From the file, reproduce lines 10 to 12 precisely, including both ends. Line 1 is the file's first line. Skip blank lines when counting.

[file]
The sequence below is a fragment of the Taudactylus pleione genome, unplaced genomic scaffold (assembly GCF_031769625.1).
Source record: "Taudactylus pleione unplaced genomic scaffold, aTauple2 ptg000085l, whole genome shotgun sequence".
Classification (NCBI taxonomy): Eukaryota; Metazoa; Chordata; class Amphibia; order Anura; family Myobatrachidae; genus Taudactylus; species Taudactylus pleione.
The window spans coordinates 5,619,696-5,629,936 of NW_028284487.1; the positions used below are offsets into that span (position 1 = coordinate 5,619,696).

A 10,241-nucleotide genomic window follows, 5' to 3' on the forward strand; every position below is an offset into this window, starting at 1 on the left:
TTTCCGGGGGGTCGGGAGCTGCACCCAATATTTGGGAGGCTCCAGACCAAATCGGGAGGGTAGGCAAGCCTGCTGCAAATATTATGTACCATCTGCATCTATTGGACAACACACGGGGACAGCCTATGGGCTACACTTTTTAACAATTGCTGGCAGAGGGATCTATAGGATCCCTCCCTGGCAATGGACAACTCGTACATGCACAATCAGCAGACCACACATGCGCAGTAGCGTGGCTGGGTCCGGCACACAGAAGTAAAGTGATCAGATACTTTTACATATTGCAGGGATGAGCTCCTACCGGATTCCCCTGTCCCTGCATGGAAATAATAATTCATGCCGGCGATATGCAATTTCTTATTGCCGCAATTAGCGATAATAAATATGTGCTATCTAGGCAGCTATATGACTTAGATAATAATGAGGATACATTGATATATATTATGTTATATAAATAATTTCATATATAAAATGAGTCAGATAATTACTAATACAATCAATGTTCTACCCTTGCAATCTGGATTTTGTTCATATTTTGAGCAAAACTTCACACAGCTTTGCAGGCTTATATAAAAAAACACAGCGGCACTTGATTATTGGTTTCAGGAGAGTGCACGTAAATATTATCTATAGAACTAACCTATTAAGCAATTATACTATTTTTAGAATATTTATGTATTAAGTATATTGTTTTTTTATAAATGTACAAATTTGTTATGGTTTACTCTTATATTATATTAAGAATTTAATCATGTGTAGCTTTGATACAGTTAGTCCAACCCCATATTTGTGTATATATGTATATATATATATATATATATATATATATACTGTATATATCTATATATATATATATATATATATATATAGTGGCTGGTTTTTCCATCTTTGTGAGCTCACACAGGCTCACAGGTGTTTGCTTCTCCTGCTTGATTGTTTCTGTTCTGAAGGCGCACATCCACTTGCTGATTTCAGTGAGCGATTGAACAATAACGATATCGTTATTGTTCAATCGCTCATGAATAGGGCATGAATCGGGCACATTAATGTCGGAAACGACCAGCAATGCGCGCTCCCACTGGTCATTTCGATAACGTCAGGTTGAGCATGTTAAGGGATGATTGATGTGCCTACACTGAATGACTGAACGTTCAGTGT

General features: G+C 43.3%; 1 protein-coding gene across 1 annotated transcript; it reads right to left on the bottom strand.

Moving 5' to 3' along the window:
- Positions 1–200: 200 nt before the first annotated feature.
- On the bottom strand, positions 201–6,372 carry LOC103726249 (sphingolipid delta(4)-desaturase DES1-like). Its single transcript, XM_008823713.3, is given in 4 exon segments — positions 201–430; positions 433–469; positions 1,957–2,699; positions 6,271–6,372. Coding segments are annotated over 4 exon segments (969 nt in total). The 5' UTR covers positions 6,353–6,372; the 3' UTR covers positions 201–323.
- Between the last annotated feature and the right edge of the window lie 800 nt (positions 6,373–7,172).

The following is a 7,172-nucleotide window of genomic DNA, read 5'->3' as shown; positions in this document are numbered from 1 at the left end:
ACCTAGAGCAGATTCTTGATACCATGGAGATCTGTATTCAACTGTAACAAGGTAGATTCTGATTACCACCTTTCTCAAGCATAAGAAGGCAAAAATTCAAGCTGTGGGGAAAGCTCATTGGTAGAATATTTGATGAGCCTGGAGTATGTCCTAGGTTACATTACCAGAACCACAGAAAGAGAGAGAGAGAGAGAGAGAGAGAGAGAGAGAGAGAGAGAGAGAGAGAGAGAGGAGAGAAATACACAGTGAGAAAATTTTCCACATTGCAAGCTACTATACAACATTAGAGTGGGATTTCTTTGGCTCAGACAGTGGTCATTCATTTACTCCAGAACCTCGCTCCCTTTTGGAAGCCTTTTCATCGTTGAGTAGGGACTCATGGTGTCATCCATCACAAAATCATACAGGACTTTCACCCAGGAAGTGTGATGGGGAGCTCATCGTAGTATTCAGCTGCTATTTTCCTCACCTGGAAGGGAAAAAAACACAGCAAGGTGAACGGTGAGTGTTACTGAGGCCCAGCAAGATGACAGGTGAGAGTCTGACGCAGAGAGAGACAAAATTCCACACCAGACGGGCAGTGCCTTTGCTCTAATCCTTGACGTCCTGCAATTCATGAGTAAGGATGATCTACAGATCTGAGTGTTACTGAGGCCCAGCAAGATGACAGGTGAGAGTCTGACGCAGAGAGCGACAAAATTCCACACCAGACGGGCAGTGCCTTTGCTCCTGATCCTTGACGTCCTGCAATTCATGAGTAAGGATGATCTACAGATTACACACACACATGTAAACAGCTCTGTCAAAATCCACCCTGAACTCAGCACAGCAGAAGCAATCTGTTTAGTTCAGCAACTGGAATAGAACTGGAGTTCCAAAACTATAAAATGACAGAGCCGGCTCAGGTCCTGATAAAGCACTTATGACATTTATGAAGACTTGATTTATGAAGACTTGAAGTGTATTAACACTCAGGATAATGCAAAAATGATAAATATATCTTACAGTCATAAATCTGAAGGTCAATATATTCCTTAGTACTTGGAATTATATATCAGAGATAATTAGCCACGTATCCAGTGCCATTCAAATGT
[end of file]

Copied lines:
- On the bottom strand, positions 201–6,372 carry LOC103726249 (sphingolipid delta(4)-desaturase DES1-like). Its single transcript, XM_008823713.3, is given in 4 exon segments — positions 201–430; positions 433–469; positions 1,957–2,699; positions 6,271–6,372. Coding segments are annotated over 4 exon segments (969 nt in total). The 5' UTR covers positions 6,353–6,372; the 3' UTR covers positions 201–323.
- Between the last annotated feature and the right edge of the window lie 800 nt (positions 6,373–7,172).

The following is a 7,172-nucleotide window of genomic DNA, read 5'->3' as shown; positions in this document are numbered from 1 at the left end: